In another embodiment of the invention, the prosthetic valve comprises a radially expandable structural frame having a plurality of articulating distal crowns. The structural frame is formed from a lattice of interconnected elements, and has a substantially cylindrical configuration with first and second open ends and a longitudinal axis extending there between. A tubular biocompatible membrane is coaxially disposed over at least a portion of the structural frame such that the structural frame supports the biocompatible membrane assembly in a slack condition between the distal crowns. In still another embodiment of the invention the prosthetic valve comprises a substantially cylindrical structural frame that has a hoop structure with a plurality of distal crowns. A substantially cylindrical biocompatible membrane assembly is attached to the structural frame such that the structural frame supports the biocompatible membrane assembly in a slack condition between the distal crowns .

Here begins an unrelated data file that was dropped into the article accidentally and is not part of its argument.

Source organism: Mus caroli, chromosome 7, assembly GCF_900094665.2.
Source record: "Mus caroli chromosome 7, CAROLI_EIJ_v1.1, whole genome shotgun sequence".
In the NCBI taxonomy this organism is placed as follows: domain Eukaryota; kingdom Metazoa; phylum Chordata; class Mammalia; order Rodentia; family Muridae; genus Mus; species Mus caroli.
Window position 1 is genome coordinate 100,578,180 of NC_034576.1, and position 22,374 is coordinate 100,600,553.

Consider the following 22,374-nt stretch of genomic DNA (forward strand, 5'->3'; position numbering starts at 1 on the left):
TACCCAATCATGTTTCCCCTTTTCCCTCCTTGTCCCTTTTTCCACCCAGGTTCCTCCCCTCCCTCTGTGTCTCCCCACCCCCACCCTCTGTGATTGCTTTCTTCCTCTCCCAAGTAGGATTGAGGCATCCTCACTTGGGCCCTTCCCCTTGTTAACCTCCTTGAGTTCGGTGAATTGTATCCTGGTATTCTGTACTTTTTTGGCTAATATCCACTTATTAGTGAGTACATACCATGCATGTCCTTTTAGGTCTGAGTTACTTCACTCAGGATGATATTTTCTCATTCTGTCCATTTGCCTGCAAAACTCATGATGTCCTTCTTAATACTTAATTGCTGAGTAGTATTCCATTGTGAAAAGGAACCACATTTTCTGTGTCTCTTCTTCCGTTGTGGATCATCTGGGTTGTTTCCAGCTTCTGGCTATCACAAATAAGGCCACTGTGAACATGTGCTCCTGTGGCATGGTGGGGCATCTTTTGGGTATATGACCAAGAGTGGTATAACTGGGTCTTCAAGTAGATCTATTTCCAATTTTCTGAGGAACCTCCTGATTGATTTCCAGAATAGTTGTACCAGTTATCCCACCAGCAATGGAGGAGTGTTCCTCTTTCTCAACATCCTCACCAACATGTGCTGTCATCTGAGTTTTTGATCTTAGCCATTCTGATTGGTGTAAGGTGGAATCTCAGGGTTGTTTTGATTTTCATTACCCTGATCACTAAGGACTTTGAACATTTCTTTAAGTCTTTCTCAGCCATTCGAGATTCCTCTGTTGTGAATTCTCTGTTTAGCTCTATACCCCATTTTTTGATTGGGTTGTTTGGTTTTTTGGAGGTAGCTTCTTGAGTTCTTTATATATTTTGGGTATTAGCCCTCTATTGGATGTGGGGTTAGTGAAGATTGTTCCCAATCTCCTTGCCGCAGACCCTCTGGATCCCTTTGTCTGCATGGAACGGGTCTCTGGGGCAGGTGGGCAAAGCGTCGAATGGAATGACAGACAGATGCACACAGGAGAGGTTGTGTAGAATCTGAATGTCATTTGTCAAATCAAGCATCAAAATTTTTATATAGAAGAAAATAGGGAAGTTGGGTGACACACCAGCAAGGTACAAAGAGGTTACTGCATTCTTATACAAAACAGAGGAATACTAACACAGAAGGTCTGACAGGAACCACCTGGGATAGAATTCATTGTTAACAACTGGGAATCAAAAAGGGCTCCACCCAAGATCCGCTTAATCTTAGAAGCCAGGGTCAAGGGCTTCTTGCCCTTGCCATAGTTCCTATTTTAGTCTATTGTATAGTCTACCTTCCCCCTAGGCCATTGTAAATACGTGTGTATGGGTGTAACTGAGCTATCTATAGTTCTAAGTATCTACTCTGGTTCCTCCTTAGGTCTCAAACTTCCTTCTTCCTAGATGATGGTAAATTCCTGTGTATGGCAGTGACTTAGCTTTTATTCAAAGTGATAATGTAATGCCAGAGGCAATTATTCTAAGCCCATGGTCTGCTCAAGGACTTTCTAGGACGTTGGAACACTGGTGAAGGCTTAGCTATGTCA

A prosthetic valve according to another embodiment of the invention has a radially expandable structural frame comprising a cylindrical hoop structure having a plurality of distal and proximal crowns, a proximal anchor, and one or more connecting members . The proximal anchor has a substantially cylindrical configuration and is formed from a lattice of interconnected elements. The one or more connecting members has a first and a second end, the first end of each connecting member is attached to the proximal anchor and the second end of each connecting member is attached to the hoop structure. A biocompatible membrane assembly is coaxially disposed over the structural frame and attached to the proximal anchor, such that the biocompatible membrane assembly extends distally along the one or more connecting members. BRIEF DESCRIPTION OF THE DRAWINGS

Figure 1 shows a perspective view of a prosthetic venous valve in the deployed state according to one embodiment of the present invention.

Figure 2A shows a perspective view of the prosthetic venous valve structural frame in the deployed state

Figure 2B shows a close-up perspective view of a loop having inner and outer radii according to one embodiment of the present invention.